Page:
National

Boat washes ashore in Akita with eight aboard claiming to be North Korean fishermen

by Tomohiro Osaki

Staff Writer

Eight men claiming to be fishermen from North Korea were found in Akita Prefecture after their wooden boat broke down and drifted to a port, officials said Friday.

After being discovered late Thursday night at a marina, the men were immediately taken into custody at a police station in the city of Yurihonjo, said Yoshinobu Ito, deputy chief of Yurihonjo Police Station. The men identified themselves as North Korean fishermen and claimed that their boat went adrift after breaking down, Ito said.

Kyodo News, quoting investigative sources, reported that the boat’s engine stopped due to a malfunction.

The incident comes amid escalating tensions on the Korean Peninsula as well as growing concerns in Japan over the prospect of the nation facing a massive influx of refugees fleeing a potential military conflict involving the isolated country.

Last week, U.S. President Donald Trump relisted the regime as a state sponsor of terrorism, a step that will allow Washington to impose even more sanctions, further fueling fears of Pyongyang resorting to military provocations.

Chief Cabinet Secretary Yoshihide Suga said in Tokyo he had been informed that the men appeared to be in good condition.

The top government spokesman said Tokyo will “carefully study” the possibility of the men being spies. The boat contained fishing equipment, but no suspicious items were found aboard, NHK quoted a police source as saying.

A senior government official, speaking on the condition of anonymity, said he is increasingly convinced that the men were just fishermen. An examination of the boat, he said, has so far found no evidence directly linking them to any illegal activities, such as smuggling, he said.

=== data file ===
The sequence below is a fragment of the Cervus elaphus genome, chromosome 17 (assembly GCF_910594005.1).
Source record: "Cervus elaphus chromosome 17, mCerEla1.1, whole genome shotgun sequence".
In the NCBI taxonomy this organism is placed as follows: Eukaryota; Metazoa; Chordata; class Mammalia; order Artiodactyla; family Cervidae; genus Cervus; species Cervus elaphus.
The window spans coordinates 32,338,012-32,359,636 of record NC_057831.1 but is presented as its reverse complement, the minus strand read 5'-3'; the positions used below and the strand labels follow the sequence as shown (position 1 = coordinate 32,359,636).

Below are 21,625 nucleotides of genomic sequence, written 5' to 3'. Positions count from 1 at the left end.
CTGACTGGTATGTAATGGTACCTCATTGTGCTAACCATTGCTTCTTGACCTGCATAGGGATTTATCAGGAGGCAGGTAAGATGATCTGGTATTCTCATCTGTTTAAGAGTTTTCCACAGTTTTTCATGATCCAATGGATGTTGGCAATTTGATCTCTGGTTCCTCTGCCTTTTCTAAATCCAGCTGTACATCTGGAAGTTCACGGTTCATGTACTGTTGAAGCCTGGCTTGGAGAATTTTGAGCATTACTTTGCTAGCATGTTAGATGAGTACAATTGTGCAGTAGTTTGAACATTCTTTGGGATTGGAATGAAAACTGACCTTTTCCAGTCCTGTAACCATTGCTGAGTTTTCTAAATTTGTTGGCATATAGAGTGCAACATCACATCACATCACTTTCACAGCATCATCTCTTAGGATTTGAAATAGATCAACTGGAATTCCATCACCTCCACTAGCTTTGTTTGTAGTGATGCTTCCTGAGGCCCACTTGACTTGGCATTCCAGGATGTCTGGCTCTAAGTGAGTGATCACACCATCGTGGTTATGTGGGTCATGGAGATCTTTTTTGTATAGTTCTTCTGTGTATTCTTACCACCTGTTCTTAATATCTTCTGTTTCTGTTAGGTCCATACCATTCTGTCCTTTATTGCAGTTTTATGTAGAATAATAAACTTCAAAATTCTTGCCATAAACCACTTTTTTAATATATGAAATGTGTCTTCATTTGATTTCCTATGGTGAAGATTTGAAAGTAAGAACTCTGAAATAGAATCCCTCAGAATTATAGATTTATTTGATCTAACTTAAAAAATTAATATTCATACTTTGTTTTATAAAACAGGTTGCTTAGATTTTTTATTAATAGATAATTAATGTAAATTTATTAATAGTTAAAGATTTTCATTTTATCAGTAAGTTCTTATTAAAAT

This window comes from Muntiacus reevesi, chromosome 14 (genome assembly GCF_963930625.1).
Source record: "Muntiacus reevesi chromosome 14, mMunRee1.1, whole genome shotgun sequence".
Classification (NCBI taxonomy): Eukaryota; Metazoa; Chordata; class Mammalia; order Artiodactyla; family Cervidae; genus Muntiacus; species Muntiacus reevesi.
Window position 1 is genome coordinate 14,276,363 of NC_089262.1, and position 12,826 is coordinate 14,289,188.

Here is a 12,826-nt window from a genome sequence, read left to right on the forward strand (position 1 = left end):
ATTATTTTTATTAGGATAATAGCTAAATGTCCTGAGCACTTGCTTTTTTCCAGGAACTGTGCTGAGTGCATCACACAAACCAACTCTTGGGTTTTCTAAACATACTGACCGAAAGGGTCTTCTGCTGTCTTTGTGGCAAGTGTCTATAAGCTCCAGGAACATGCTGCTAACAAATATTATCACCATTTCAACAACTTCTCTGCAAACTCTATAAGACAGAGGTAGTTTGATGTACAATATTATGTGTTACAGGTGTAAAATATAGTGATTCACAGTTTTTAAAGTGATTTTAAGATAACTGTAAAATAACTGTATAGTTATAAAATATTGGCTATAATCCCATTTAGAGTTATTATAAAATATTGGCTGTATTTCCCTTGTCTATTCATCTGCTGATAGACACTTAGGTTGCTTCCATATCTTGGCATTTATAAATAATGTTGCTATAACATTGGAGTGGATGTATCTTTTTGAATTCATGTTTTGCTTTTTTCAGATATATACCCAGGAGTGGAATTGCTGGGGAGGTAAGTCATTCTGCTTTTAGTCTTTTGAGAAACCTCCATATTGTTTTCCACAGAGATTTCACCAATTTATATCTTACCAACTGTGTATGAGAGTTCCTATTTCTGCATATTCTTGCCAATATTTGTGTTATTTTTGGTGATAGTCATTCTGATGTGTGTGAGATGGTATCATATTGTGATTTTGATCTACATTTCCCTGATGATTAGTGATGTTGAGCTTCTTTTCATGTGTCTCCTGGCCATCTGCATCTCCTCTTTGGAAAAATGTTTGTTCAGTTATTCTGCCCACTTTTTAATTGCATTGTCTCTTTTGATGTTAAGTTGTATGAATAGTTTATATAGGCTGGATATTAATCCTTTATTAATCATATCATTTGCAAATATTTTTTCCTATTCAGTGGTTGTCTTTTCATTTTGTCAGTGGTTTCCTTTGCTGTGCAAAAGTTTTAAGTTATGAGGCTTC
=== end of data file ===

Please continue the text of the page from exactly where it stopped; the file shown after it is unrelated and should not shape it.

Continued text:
If similar past cases are any indication, the men are likely to be returned to North Korea via China. When a man claiming to be of North Korean nationality was taken into custody near the coast of Ishikawa Prefecture in January 2015, immigration authorities arranged his trip to China, although the exact route he took is not known as no records were kept, an anonymous Justice Ministry official said.

The discovery of apparent North Korean fishing boats is a fairly frequent occurrence in Japan and doesn’t always rate as an urgent matter. According to the Japan Coast Guard, this year alone 43 wooden boats have been discovered in Japanese waters, including a number of badly damaged vessels. Most of the boats presumably hailed from the Korean Peninsula, judging from the Hangul characters written on them.

There were 66 such cases in 2016, 45 in 2015, 65 in 2014 and 80 in 2013, according to a coast guard official.

In 2015, 27 bodies were found in eight boats discovered drifting offshore or washed up along the coast between Hokkaido and Fukui Prefecture from October through December that year, according to a coast guard report. During examinations of each vessel, cigarette packets and life jackets on which Korean script was written were found, but the origin of the boats and the identity of the corpses was not confirmed.